Extreme debtors may accumulate debt due to inflated sense of self-control
A first-of-its-kind study led by Associate Professor Jia Lile from the Department of Psychology at the National University of Singapore (NUS) Faculty of Arts and Social Sciences found that extreme debtors have a low capacity to regulate their behavior but hold an illusory perception of high capacity, which may expose them to further debt accumulation.
The study, conducted in collaboration with the Singapore University of Social Sciences (SUSS) and with the support of Credit Counseling Singapore (CCS), used a combination of a self-reporting questionnaire and behavioral measures to compare the profiles of extreme debtors (defined as those who owed credit card debts that amounted to 12 times or more of their monthly income) with two control groups.
Assoc Prof Jia said, “There is an urgency to identify and measure risk factors behind the global debt crisis which has been exacerbated by the COVID-19 pandemic. Past studies have focused on variations in debt among the general population, but there has been little research into how those who suffer from extreme and prolonged debt view their own self-control ability and how this affects their behavior until now. The use of behavioral measures in our study also allowed us to identify potential distortion in responses from self-reporting questionnaires as a result of the respondents’ mental construal which creates a biasness in how they respond.”
The results of the study were published in Journal of Personality in May this year.
Examining the self-control profiles of extreme debtors
The research team, which included NUS Business School Ph.D. student Mr. Yuen Wei Lun, Dr. Ong Qiyan from NUS Social Service Research Center and Assoc. Prof. Walter Edgar Theseira from SUSS, used a series of tests to compare the self-control profile of 1,442 extreme debtors in Singapore with those of two control groups—a sample of the general population, and university students.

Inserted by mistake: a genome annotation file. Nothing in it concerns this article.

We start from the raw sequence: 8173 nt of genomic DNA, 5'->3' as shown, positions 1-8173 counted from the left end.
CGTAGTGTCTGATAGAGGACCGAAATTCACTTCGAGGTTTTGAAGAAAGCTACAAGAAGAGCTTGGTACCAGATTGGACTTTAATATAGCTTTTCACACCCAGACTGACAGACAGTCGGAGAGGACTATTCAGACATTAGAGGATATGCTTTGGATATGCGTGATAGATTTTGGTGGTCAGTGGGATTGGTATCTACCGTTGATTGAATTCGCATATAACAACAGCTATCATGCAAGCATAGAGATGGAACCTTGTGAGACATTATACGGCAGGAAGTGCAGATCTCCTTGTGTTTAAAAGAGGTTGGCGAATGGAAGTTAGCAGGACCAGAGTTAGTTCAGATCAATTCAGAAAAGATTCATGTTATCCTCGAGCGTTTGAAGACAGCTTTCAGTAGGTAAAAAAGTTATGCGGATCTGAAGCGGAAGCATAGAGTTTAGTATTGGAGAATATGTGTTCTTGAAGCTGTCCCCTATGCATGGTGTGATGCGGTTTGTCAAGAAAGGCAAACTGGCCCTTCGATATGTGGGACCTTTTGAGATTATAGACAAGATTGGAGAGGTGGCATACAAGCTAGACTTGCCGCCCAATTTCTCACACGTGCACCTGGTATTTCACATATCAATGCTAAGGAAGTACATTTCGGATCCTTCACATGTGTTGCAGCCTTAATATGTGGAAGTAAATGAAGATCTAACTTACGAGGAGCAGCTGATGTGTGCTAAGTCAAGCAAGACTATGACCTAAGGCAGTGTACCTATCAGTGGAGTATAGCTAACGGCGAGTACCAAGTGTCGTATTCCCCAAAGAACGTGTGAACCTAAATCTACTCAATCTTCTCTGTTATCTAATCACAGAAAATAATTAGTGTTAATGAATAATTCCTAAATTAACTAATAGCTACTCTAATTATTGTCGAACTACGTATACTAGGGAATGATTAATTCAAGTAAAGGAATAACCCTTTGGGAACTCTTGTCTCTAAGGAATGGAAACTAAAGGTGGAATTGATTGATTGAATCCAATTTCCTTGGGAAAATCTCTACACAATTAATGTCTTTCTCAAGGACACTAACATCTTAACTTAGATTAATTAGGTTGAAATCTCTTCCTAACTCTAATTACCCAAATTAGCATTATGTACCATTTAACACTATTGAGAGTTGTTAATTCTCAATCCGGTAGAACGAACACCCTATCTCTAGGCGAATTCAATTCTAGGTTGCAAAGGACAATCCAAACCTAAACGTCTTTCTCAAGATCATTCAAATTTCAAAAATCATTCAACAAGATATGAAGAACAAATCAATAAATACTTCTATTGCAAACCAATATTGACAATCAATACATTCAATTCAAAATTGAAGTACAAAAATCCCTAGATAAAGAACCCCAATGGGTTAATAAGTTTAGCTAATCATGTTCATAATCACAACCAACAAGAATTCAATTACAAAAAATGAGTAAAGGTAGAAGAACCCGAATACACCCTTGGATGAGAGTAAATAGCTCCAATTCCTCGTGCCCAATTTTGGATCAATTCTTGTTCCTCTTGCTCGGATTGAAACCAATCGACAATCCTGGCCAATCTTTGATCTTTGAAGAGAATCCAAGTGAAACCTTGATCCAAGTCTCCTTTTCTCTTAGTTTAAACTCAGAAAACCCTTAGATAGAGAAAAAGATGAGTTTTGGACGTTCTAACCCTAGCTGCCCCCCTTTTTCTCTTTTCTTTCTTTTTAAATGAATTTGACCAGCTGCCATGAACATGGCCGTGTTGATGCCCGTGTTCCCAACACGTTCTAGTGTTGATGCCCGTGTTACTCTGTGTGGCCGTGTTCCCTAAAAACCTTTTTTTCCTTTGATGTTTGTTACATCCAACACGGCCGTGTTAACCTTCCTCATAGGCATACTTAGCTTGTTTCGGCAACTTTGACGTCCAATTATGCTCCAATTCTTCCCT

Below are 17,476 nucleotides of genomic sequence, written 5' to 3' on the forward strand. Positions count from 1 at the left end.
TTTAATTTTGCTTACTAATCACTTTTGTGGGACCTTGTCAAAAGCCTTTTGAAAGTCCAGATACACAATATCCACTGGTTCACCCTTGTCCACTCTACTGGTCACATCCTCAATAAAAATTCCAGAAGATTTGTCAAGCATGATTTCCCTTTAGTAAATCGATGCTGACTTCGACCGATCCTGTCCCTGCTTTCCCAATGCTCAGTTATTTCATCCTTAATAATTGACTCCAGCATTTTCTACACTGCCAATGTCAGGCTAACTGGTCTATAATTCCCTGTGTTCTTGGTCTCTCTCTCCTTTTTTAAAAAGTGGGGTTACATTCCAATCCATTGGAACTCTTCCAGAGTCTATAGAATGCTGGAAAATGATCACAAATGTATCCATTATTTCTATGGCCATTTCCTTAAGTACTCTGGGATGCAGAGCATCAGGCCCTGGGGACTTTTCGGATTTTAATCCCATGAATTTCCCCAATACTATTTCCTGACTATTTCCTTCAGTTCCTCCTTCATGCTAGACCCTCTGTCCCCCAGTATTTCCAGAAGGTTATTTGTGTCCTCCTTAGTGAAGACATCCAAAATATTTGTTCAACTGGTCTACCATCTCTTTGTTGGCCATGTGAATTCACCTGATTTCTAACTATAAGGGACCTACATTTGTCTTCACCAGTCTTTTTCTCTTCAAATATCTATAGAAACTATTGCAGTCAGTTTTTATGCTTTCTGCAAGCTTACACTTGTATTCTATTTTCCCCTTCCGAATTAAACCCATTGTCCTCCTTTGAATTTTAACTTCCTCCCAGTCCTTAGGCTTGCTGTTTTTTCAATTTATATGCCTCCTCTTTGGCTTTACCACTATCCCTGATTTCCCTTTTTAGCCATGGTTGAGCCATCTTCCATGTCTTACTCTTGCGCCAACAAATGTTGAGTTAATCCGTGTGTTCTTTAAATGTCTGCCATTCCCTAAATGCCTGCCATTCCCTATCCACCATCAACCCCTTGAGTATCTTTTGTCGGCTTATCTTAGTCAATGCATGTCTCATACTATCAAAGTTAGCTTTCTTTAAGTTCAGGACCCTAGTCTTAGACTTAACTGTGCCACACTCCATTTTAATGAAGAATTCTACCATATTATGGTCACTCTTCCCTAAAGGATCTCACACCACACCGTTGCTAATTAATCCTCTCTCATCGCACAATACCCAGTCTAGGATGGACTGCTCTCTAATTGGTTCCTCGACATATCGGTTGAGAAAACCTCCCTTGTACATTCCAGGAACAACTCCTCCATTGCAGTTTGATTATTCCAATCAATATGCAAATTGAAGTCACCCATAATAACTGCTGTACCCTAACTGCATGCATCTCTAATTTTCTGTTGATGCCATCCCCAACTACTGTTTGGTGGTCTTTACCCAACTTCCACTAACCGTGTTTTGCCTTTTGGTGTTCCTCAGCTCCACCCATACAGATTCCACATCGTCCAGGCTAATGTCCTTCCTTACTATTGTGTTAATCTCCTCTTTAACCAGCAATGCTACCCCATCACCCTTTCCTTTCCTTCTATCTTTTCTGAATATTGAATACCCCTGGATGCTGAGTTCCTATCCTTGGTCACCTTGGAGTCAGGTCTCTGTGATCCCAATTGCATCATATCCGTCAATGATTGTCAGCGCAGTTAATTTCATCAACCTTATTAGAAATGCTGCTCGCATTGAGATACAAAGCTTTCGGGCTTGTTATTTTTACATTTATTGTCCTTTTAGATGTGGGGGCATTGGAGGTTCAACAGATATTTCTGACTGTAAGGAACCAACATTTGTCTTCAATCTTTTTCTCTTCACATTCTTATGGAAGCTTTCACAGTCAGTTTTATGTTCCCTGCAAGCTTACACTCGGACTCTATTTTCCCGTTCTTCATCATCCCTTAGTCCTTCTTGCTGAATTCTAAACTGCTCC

Data on both control groups were collected in two waves.
Wave 1 of 940 Singaporean adults and university students took only the Brief Self Control Scale (BSCS) test—a self-reported questionnaire.
Wave 2 of 576 Singaporean adults and university students completed the following three tests:
the BSCS test;A behavioral intention measure of consumption pattern—test subjects were asked questions about their ideal and expected consumption of imagined dining vouchers with a two-year validity period. Greater Expected versus Ideal gaps (or EI gaps) reflect patterns of overconsumption and low self-control in spending; andAn executive function test known as the flanker test, which is a set of tests to assess selective attention and inhibitory function. Highest scores indicate greater inhibitory control—a crucial component of self-control.
An exploratory analysis comparing BSCS test results of extreme debtors with those of control groups in Wave 1 corroborated the notion of inflated assessment of self-control among extreme debtors, who reported the highest self-control capacity when they ought to have the lowest.